It follows that in the eyes of these authors modern society has progressed beyond the idea of the family as a natural self-governing unity with claims upon its members, just as, it seems, is implied. So also it seems we have progressed beyond a representative republican system, chosen by, and responsible to families. It is as if the traditional family is an idea which has had its day, andhas withered away and been replaced by social organizations within an administrative state. Care of individual persons is now the sole responsibility of certain agencies and experts in the behavioral sciences. One can only conclude that the model of the state with which they are working is not the liberal contractual state; it is what Arendt had called
it the “rule of nobody,” whose task is the “public organization of the life process.” (Human Condition, p. 38-46) Throughout the fifth chapter of this book it is assumed that the state makes a family a family, and ensures that the family conforms to the behavioral expectations of whoever stands in the role of manager of families.
According to their paradigm, disputes about homeschooling are only about how much control over children the state should give parents, because it has already been assumed as a fact that the state is necessarily “intensely involved in children’s lives” from birth (p. 123). In such a model, the homeschooling parent does not possess any natural rights in relation to their child except what the regime acknowledges.
The authors speak the language of rights, and suggest that the right of a child to well-being is a natural right. This is true from within the old liberal contract model of representative government, but these statements add much ambiguity to their overall thesis. Granted contract theory is itself somewhat conflicted, and varied, but this book does nothing to clear it up. We are told that the state exists because if people were left in the “state of nature,” presumably as described by Hobbes, there would be chaos (p. 121). Therefore, individuals escape the state of nature by contracting with the state for protection. Also we are told that there is a natural, pre-contractual right of nature to preserve one’s own life (p.135). It follows by their reasoning that a child is a “nonautonomous” (needing care) person placed by the state into a family relationship for their care (p. 124). What happened to the pre-contractual natural family? What happened to the pre-contractual right of nature? Neither are taken seriously. What happened to the distinction between “society” and “state” known to the Framers, and from which they drew their understanding of natural right? This requires a much larger discussion.
But all serious questions about the genesis and meaning of rights, and distinctions between public life and private life, are unexamined. The only interesting questions raised are about determining how the state will intervene in education and establish rules for child-rearing which do not involve asking the adult parent (p. 126, 193). In any case, the language of rights is useful to the authors, because they want to claim that their book is written within this core tradition of rights-based individualism: there is a mention of the rights of the child, there is the positive reference to contract theory, and a couple of references to Hobbes and Locke to support a “right of nature” jus naturale (oddly enough misspelled jur) (p. 135). But, if the state constructs the family in law, and decides upon the most intimate and natural relationship between parent and child, are there now only legal, state-created rights? Apparently, this is the case (p. 192). The reference to Hobbes and Locke and natural right is deceptive. This is not the liberal theory of contract, as understood by the Framers at work.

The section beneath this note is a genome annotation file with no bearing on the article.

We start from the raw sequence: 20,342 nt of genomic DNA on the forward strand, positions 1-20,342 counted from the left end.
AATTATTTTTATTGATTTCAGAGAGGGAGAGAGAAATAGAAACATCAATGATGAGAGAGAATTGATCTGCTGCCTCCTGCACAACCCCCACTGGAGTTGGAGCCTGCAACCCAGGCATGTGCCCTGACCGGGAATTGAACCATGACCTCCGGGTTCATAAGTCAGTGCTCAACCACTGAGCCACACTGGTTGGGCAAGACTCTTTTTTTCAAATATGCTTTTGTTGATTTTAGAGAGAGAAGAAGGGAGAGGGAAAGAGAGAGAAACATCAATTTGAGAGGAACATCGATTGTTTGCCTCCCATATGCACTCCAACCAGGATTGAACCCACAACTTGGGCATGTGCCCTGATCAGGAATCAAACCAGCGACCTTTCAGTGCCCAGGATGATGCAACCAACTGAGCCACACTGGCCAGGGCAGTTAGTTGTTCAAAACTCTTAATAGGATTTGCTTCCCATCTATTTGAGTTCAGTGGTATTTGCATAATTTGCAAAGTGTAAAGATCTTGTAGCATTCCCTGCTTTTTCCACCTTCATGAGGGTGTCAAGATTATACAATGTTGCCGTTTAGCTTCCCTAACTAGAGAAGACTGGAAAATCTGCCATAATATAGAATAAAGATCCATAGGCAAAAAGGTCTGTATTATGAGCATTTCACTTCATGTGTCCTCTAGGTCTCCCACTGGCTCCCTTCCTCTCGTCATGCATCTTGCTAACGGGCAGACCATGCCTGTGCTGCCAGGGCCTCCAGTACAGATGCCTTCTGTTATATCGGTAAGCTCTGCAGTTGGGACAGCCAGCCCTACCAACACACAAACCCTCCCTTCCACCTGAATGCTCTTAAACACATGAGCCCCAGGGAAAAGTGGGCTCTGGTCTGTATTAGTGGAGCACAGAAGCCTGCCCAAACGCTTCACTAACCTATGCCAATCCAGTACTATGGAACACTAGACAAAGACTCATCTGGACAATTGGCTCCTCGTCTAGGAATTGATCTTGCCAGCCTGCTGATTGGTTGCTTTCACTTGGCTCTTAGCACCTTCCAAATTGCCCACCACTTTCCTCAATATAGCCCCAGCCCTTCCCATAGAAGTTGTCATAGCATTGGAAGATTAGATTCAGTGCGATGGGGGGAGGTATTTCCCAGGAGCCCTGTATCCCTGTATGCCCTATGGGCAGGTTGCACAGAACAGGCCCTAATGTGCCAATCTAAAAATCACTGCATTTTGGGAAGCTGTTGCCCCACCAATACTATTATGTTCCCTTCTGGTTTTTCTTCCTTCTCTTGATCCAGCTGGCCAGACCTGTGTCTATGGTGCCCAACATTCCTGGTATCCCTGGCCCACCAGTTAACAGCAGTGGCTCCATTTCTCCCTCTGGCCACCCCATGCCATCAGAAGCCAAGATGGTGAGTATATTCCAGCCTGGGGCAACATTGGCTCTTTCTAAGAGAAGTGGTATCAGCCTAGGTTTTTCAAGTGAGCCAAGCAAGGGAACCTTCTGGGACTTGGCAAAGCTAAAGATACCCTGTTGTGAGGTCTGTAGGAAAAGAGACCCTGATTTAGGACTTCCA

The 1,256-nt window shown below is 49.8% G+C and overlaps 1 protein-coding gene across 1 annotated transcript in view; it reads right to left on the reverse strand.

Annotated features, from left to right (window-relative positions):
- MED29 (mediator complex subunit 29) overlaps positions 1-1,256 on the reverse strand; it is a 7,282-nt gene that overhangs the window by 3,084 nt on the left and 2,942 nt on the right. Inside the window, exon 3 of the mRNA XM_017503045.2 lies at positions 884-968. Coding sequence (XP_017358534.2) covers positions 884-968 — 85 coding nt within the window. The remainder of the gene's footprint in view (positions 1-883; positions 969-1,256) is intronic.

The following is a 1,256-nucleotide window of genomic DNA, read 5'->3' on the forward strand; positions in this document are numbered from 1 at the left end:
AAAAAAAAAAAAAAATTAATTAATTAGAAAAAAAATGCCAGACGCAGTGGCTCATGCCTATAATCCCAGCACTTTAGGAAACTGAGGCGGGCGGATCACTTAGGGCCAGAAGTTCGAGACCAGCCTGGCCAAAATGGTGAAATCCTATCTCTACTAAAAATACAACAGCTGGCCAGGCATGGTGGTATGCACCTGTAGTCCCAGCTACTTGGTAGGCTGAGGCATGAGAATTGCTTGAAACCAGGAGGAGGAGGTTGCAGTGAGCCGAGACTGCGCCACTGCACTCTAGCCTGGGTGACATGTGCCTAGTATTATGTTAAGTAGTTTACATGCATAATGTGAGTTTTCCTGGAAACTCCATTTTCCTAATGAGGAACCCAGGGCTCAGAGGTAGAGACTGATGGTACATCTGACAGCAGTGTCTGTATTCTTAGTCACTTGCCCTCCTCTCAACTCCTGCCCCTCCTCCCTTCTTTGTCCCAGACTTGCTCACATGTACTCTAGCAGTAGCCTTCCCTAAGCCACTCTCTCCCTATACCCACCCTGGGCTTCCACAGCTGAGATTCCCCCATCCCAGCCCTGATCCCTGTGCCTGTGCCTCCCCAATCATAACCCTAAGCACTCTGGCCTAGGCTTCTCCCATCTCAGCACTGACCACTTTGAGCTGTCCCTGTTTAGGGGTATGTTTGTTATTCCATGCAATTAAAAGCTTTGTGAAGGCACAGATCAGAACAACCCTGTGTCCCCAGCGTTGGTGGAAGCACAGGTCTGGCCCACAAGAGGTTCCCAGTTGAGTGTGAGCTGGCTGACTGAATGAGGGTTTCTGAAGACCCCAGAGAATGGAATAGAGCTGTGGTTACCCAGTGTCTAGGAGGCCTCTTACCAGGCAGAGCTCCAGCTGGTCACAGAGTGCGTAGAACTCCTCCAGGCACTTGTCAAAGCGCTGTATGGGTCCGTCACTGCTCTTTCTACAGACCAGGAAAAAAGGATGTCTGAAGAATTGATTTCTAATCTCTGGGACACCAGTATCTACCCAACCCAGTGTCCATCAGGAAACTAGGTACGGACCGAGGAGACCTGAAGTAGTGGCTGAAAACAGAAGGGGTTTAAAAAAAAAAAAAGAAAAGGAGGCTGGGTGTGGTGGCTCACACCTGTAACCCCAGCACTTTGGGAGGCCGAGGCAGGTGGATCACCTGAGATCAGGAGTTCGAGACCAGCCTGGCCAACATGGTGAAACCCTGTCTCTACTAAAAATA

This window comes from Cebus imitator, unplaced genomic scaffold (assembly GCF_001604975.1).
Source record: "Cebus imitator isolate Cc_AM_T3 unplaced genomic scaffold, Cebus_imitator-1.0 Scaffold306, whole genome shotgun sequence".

This is why the managerial state is the real model at work. How it evolves out of liberal individualism is a larger question, but in any case, it has replaced it. Why and how has such power devolved upon the state? This requires further consideration beyond the scope of this book.
That the modern state is primarily bureaucratic was observed by the original sociologist of the administrative state, Max Weber. Weber observed convincingly that the modern state is primarily about force; its actions are defined as “legitimate” violence, and it is the only legitimate force, because no actor but the state has legitimate power. In this context, all politics are the striving between groups of people or individuals for a share in “legitimate” power. The assumption of Weber, as of modern social science, is that there exists no permanent knowledge to counterbalance the power of the bureaucratic state. This is the model from which this book is written. As is generally said in theories about contemporary democracy, people have no protection from the ways and means by which the power can be legitimately used, except when they are “recognized” as holding “status” by the power structure, or have become part of it. If the state does not choose to recognize families they will not be recognized, and when they are, it is only as an arm of the state.